A communal swell of pride and optimism for the future flooded the room last week as Attallah College of Educational Studies students, parents, faculty, and community members gathered for its Scholarship and Award Luncheon.
In her welcome speech, Attallah’s Dean Margaret Grogan said, “We come together today to honor the scholarship of Attallah College students and to celebrate the work of our partners and community members.”
The annual celebration is a special opportunity for Attallah’s scholarship donors to meet with their students and hear about their work and plans for the future.
Attallah Associate Deans Kelly Kennedy (Graduate Education) and Michelle Samura (Undergraduate Education) took turns presenting the scholarships and fellowships. All the scholarship and fellowship recipients then briefly introduced themselves and explained how the scholarship and fellowship resources will allow them to pursue their goals.
The students highlighted a range of fields and areas where they hope to make to impact, from human rights and politics to higher education, school psychology, and educational policy.
Arantxa De Anda, a student in the Attallah Ed.S. in School Psychology program and the recipient of the Leo J. Schmidt, Ed.D., Award, said she plans to use “research-based practices in the school setting and hopes to be an advocate for mental health awareness in the schools.”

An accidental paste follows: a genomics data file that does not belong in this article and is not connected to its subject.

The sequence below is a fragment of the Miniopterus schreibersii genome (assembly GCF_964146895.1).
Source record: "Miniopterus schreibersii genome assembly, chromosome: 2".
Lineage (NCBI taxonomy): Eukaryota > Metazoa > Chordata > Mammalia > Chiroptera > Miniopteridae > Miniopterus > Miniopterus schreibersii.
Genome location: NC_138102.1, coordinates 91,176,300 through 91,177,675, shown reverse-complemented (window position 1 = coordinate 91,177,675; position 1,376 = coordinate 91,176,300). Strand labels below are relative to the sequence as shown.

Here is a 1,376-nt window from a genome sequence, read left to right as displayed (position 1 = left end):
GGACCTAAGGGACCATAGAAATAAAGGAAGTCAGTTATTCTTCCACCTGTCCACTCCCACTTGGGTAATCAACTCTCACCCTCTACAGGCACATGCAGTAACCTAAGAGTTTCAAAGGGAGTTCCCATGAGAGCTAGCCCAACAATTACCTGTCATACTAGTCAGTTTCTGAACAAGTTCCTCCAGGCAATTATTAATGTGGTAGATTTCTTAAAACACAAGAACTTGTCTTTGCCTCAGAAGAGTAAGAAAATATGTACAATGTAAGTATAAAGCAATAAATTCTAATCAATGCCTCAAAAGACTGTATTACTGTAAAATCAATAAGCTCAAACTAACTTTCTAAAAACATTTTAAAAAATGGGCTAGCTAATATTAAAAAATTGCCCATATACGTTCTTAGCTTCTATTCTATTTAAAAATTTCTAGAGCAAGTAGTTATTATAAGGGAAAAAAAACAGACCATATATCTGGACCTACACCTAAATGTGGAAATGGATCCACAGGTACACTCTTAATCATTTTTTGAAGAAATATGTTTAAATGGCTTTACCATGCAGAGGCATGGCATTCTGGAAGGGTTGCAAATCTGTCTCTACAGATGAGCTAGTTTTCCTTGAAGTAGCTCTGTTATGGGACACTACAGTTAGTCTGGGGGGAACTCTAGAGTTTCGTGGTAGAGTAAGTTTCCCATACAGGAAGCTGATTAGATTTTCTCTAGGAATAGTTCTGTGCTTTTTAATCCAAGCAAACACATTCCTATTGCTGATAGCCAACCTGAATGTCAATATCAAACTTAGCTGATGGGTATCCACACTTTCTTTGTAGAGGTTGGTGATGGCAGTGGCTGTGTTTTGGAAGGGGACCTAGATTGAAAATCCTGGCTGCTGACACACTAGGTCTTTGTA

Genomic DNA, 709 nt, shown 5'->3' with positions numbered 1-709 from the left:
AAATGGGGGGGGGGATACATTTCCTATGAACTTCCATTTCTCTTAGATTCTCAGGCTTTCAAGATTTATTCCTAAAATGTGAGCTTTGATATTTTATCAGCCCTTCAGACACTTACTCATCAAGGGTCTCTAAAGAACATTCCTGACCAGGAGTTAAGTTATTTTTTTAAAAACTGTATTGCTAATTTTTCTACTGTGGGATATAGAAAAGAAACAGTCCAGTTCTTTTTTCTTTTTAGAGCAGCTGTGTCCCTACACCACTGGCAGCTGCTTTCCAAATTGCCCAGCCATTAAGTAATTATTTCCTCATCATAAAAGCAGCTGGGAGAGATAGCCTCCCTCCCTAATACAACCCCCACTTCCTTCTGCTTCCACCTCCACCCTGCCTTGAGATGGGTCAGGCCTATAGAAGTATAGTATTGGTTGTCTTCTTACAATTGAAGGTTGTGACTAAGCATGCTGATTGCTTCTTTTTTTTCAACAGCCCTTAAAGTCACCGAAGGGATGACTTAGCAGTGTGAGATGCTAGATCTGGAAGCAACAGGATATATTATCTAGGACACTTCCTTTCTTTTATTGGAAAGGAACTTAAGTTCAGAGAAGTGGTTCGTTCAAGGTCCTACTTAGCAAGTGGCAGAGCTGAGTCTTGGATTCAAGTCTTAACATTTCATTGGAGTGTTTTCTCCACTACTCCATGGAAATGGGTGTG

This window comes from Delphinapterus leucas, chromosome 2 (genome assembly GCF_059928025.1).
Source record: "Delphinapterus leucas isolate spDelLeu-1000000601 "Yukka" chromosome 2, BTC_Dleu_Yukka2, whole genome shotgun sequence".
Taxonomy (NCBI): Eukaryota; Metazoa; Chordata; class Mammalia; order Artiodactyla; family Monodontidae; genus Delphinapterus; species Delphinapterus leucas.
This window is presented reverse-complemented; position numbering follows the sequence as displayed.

Katherine Ragan, a junior undergraduate student in the Attallah Integrated Educational Studies (IES) program and a political science minor, received the Marcia Louise Sharpless Scholarship, which is a special circumstances scholarship for outstanding students in education.
“I currently work at Higher Ground Youth and Family Services, a community organization for local teens,” Ragan said. “That is something I hope to continue doing once I finish my undergraduate education, advocating for youth and their pursuit of higher education. There were so many people who did that for me, and without this scholarship, I wouldn’t be able to be here at Chapman. It’s very meaningful for me to be here today.”
Darliene Zepeda-Field, an IES major in her final semester who plans to pursue a graduate degree in library and educational sciences later this year, received the Donna Ford Attallah Scholarship, which supports students in the Chapman teacher education program.
Zepeda-Field became emotional when thanking her the college’s namesake in person: “The only way I will be able to graduate is because of Donna Ford Attallah,” she said.
In addition to 17 continuing Attallah scholarships and fellowships, two new scholarships were introduced at this year’s luncheon. The Patrick J. McGovern Foundation Scholarship supports graduate students in Chapman’s Ph.D. in Education program, with a focus on diverse learners. This scholarship reflects the growing need to study the challenges of and opportunities for students with different learning abilities and styles.